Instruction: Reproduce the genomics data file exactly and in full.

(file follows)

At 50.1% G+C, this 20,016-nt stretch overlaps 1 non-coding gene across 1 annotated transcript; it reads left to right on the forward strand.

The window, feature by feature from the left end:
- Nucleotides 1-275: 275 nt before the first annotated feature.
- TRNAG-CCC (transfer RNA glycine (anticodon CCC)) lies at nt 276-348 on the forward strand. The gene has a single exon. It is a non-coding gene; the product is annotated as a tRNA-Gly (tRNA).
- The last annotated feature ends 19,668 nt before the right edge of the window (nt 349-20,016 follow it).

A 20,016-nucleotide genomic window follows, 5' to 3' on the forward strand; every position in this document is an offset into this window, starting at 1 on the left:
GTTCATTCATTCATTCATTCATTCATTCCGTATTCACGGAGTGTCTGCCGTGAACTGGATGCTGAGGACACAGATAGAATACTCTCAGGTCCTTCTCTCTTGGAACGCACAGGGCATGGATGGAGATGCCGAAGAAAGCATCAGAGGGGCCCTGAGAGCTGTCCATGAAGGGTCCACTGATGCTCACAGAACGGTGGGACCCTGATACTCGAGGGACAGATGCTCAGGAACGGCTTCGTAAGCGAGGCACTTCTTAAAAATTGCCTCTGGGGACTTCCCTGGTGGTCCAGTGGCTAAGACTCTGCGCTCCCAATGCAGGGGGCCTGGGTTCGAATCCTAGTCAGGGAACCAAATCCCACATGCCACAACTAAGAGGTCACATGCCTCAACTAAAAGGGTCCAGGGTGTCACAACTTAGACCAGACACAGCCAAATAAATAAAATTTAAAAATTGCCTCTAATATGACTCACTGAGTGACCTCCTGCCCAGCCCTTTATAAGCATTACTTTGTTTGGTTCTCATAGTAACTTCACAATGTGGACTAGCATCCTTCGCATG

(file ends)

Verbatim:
At 50.1% G+C, this 20,016-nt stretch overlaps 1 non-coding gene across 1 annotated transcript; it reads left to right on the forward strand.

The window, feature by feature from the left end:
- Nucleotides 1-275: 275 nt before the first annotated feature.
- TRNAG-CCC (transfer RNA glycine (anticodon CCC)) lies at nt 276-348 on the forward strand. The gene has a single exon. It is a non-coding gene; the product is annotated as a tRNA-Gly (tRNA).
- The last annotated feature ends 19,668 nt before the right edge of the window (nt 349-20,016 follow it).

A 20,016-nucleotide genomic window follows, 5' to 3' on the forward strand; every position in this document is an offset into this window, starting at 1 on the left:
GTTCATTCATTCATTCATTCATTCATTCCGTATTCACGGAGTGTCTGCCGTGAACTGGATGCTGAGGACACAGATAGAATACTCTCAGGTCCTTCTCTCTTGGAACGCACAGGGCATGGATGGAGATGCCGAAGAAAGCATCAGAGGGGCCCTGAGAGCTGTCCATGAAGGGTCCACTGATGCTCACAGAACGGTGGGACCCTGATACTCGAGGGACAGATGCTCAGGAACGGCTTCGTAAGCGAGGCACTTCTTAAAAATTGCCTCTGGGGACTTCCCTGGTGGTCCAGTGGCTAAGACTCTGCGCTCCCAATGCAGGGGGCCTGGGTTCGAATCCTAGTCAGGGAACCAAATCCCACATGCCACAACTAAGAGGTCACATGCCTCAACTAAAAGGGTCCAGGGTGTCACAACTTAGACCAGACACAGCCAAATAAATAAAATTTAAAAATTGCCTCTAATATGACTCACTGAGTGACCTCCTGCCCAGCCCTTTATAAGCATTACTTTGTTTGGTTCTCATAGTAACTTCACAATGTGGACTAGCATCCTTCGCATG